This live blog was written by Adam Tinworth at Like Minds, Exeter 2012. Russ Lidstone kicked off the “Ideas Festival” with a talk that played straight to the core issues of the conference, and which explores the niches in society that make targeting so important.
Russ Lidstone – CEO, EuroRSCG
Why does what we do matter? Probably most of us think what we do doesn’t really matter. One small company, amongst thousands. Just one employee. How can we make a different.
For every one of us in the UK, there are 22 Chinese people. 70% of toys are made in China. Russ couldn’t find something British not made in China.
There’s a culture of pessimism at the moment – a normal response to times of major change like this. A Hull council was elected on a 25% turnout.
It’s this sort of context that leads to a feeling of disenfranchisment – an indirect cause of the riots. The flip-side was #riotcleanup – people using Twitter to organise after the riots. For every glass half-empty, there is a glass half-full.
The amount of media available to consume has shot up markedly – but our mental capacity to handle this content hasn’t. Something has to give. His business used to be an advertising agency. They used to talk at people. Now they connect and collaborate. Some of the things we’re doing now are just science fiction compared to what we were doing when I came into the industries: one to one connections, gaming narratives, connecting through events, the ability of celebrities to communicate for brands. The power of consumers co-creating with brands.
Cohorts – why your birthday matters. Your birthday matters. They frame the cultural references people have. Over-55s care about role models. Under 24? You don’t care – or want to be your own role model.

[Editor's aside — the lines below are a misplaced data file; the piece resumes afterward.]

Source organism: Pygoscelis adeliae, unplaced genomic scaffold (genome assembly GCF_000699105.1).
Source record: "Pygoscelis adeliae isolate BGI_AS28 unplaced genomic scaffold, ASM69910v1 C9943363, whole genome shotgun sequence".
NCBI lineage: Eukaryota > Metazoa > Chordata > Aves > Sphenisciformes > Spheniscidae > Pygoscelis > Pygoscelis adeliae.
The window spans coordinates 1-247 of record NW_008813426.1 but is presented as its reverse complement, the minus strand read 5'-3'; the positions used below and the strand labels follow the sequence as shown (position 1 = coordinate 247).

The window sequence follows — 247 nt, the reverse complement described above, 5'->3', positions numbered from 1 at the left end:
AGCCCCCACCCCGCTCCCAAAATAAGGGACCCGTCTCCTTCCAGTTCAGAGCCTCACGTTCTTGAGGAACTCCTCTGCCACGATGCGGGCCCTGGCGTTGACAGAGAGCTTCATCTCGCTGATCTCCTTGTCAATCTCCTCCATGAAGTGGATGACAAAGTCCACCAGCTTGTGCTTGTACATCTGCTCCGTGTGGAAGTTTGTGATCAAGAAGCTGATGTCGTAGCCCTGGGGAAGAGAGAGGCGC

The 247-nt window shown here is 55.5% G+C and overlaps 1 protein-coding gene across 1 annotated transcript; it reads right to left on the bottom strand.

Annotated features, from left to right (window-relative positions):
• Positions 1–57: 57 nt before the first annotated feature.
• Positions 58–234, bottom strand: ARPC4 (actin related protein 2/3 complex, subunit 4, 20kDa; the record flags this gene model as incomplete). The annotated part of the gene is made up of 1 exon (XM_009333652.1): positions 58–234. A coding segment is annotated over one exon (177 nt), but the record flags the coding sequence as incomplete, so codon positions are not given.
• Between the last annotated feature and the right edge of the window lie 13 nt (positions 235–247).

Dangerous minds matter. These are the sorts of minds that allow us to think about paint as a lot more than a tin of chemicals – as almost a tool of spiritual renewal, as colours have a huge impact on environment. Let’s Colour for Dulux. They ran four events worldwide, transforming grey spaces with colour, the vents captured in documentary, and posted on the blog. They were flooded with requests to bring the event to all parts of the world.
Why…what you don’t do matters. Sometimes it’s tempting to do things for the sake of doing things. The Gartner Hype Cycle sows that first mover advantage isn’t everything – sometimes the 5th movers make all the difference.
Why…failing forwards matters. Facebook encourages people to fail. We have to accept that our brands lay naked on front of the public. We will make mistakes. If you don’t have a seat at the table you will be on the menu. BP Global PR – a spoof Twitter account, taking advantage of BP’s lack of public reaction to the oil spill in the Gulf of Mexico. Topmap’s “sexist” t-shirts was handled much, much better.
Why what the bosses think matter. In reality, that’s the consumer – they’re the bosses. We have the ability to monitor how people react and interact to your content. a suggestive “butter-churning scene” kept people watching the video – and talking about it.
Why walking the walk matters – people think companies bear as musch responsibility for creating social change as the the government. One Young World – a Davos for young people. Networked through social media – a modern version of Davos.
Why your burnt cheese matters – The breakfast cheese sandwich represent millions of pounds to the company. Schultz got rid of it. Why? The over-powering smell of burnt cheese destroyed the brand value – coffee and the smells of coffee.
Why not being an expert matters – Expertise is a bad thing. Not being an expert really, really matters. The world is in constant flux, so no-one can be an expert. Frank Lloyd Wright once said that an expert is a man who has stopped thinking – never stop thinking.